If your tastes skew to the sporting side of the driving world, you probably know of the Tail of the Dragon. Maybe you’ve even driven it. The road’s cornucopia of curves snaking through the Appalachians between Tennessee and North Carolina is an institution. You can buy the shirt or order photos of your car in action.
Yet the Dragon is only one of countless similar roads in the region. I’ve driven some of them in hard-core sports cars. Now here I am on the same roads in a small mass-market crossover SUV – a plug-in hybrid crossover SUV at that. One may think it would be out of its element. Instead, it’s an absolute blast.
The R/T I’m helming is the PHEV flagship of a new Dodge Hornet lineup that doesn’t really have a base model (at least, for now). The “entry-level” GT, powered by a 268-horsepower two-litre turbo four-cylinder, is the most powerful UV under $40,000. And Dodge calls the R/T, which claims 288 horsepower from its combo of a 1.3-litre turbo gas engine and electric motors front and rear, the most powerful compact utility vehicle, period.
All-wheel drive is standard, and either model is available with up to four option packages – not least a Track Pack that was a key enabler of our expressive romp through the Pisgah National Forest.
Dodge calls the Hornet a compact, and its $37,995-and-up pricing indeed fits that category as defined by the likes of the Toyota RAV4, Mazda CX-5 and others. However its overall length of just over 4.5 metres positions it more as a large subcompact, sized between the Honda HR-V and the Volkswagen Taos.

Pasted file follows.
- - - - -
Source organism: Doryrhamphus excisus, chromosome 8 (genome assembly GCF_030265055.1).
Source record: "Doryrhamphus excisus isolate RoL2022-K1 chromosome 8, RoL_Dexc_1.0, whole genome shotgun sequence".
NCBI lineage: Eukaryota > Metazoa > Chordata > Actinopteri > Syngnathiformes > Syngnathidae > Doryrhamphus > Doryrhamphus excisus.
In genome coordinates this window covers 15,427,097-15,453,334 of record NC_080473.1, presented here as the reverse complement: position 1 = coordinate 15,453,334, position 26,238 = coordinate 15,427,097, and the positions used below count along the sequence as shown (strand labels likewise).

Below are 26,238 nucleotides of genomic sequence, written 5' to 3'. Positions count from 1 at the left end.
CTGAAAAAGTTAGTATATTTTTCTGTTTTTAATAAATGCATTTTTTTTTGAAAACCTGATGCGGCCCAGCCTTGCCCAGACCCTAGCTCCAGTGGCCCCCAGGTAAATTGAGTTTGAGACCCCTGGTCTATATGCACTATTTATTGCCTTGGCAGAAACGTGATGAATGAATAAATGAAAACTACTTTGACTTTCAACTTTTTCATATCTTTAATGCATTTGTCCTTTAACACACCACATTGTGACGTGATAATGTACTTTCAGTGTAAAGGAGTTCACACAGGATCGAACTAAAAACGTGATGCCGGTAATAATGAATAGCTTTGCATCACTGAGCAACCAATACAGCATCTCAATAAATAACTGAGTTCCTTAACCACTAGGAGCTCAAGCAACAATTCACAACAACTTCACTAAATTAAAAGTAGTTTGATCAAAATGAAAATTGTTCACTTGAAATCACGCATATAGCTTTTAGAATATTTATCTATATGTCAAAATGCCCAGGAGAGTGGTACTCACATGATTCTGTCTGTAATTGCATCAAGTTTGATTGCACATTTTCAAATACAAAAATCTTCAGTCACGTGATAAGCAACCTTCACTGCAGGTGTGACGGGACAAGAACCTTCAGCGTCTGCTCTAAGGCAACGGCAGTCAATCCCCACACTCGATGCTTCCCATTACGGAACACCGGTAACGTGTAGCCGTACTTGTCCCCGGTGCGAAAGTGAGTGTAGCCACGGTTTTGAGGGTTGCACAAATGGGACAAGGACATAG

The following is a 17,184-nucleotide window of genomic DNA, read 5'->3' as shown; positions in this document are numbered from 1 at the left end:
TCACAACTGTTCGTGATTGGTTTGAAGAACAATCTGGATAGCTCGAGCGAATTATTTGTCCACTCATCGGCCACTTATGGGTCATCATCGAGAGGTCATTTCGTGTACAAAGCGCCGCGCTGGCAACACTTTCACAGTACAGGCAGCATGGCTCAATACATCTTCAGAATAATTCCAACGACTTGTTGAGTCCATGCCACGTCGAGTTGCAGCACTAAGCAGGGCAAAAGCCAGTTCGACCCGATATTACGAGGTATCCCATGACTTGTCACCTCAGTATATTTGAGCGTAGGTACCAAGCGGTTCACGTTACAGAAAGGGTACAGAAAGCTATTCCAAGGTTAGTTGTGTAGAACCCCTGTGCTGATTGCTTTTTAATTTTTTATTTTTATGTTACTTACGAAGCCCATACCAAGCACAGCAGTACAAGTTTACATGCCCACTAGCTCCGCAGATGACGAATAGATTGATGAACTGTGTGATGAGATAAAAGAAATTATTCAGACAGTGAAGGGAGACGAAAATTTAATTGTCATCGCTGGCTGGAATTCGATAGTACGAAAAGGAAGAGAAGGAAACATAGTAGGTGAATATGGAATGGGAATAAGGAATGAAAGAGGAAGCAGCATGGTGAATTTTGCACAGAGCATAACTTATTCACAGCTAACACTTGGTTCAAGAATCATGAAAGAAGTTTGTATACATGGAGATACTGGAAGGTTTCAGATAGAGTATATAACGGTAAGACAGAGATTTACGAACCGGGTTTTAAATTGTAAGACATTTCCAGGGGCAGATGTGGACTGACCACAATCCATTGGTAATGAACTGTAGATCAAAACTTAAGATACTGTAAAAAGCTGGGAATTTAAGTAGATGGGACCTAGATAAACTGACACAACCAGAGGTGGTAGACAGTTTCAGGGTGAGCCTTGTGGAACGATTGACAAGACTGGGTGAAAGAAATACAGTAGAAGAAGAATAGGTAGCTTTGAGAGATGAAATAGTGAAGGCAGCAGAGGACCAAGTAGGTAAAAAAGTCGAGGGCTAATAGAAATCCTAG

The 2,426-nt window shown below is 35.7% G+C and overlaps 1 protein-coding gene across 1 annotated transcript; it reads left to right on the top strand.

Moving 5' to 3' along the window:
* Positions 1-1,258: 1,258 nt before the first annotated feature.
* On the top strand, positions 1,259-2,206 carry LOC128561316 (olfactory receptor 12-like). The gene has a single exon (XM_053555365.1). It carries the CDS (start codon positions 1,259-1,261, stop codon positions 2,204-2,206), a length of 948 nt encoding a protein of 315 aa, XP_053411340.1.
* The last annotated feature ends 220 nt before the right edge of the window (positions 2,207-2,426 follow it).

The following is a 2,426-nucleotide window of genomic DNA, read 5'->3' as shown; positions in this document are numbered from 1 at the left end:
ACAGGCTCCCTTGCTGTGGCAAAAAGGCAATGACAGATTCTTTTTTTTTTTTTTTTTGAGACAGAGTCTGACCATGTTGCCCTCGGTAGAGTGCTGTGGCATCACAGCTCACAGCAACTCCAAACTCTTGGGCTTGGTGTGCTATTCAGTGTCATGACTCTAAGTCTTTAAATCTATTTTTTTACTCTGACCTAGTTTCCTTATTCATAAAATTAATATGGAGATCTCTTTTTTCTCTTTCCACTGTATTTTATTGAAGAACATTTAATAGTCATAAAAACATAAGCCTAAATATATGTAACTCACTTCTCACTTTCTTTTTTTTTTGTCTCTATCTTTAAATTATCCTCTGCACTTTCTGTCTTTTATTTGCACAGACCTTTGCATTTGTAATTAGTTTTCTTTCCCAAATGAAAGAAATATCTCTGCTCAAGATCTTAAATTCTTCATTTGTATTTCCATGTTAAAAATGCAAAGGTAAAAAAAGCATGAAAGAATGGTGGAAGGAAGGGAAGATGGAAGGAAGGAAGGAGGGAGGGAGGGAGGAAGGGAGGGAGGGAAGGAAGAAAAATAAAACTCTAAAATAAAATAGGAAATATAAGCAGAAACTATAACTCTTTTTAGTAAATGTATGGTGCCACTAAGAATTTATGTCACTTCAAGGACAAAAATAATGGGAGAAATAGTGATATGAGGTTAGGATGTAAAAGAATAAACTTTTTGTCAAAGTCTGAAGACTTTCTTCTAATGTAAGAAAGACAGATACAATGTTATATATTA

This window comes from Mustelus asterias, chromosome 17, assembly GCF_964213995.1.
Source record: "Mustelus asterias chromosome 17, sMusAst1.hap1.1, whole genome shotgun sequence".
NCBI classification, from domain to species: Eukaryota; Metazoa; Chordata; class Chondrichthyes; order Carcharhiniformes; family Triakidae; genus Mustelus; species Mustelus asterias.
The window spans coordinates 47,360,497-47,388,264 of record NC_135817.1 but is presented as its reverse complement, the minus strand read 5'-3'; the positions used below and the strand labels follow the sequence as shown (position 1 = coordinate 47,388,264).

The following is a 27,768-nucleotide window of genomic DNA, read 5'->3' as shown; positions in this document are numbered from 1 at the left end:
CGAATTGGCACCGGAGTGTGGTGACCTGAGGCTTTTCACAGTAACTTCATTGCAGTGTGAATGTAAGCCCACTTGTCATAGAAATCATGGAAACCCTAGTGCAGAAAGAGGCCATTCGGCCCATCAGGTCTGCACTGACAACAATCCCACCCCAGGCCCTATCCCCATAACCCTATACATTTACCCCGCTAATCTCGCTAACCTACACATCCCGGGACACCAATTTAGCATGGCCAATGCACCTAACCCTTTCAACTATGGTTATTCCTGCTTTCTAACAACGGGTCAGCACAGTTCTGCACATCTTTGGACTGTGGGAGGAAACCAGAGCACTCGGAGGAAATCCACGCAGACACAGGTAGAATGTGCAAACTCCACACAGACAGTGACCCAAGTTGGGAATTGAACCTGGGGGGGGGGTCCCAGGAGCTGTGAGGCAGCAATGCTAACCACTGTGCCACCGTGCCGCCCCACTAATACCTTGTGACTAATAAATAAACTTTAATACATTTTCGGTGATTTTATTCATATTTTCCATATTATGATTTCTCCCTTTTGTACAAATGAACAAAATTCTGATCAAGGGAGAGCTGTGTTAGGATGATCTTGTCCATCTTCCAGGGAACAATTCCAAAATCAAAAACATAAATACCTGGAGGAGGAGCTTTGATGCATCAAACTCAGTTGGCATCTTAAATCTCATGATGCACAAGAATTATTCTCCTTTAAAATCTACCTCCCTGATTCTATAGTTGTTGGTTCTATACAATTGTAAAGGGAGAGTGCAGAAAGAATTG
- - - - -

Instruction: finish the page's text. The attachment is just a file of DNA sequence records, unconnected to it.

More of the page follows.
We spent most of our time in the R/T, which combines 177-horsepower from its gas engine with a 44-horsepower belt starter-generator in the front, a 121-horsepower electric motor driving the rear wheels, and a 15.5-kilowatt-hour battery pack. Other key stats include a claimed 50+-kilometre electric driving range and acceleration to 97 kilometres an hour in 5.6 seconds when engaging a PowerShot mode that can supply an extra 30 horsepower (plus unspecified added torque) in 15-second bursts. The GT gets to the same speed in 6.5 seconds.
Dodge claims best-in-class dynamics, with chassis assets that include Koni dampers, torque vectoring and available Brembo brake calipers. The Track Pack adds dual-stage damping and aggressive Michelin performance rubber on 20-inch wheels. Unique to the R/T are near-50:50 weight distribution and a lower ride height; we would really appreciate those in the hills.
First, however, we had some 40 kilometres of sedate getting-there roads. With the display showing 50 kilometres of EV range, I set out in Hybrid mode. After 47 kilometres, the range display dropped suddenly from three miles (five kilometres) to zero, but the gas engine didn’t fire up for another three kilometres. At that point the drive had been 93-per-cent electric and cumulative fuel consumption still showed “75 miles per gallon” (3.1 litres per 100 kilometres) – the display’s version of infinity.
For the remaining 36-kilometre frolic through the hills to the break stop, I selected Sport mode and revelled in the Track-Pack’d R/T’s eager steering, taut body control, great balance and staunch grip. At the stop, overall fuel consumption now stood at a miserly 4.2 – and the R/T had actually recouped 9 kilometres of electric range.
After our hosts reset the trip computer, the 95-kilometre return route included intermittent use of Sport mode on back roads, plus about 30 kilometres of Interstate. Overall fuel consumption: 6.2. Frugal fun indeed.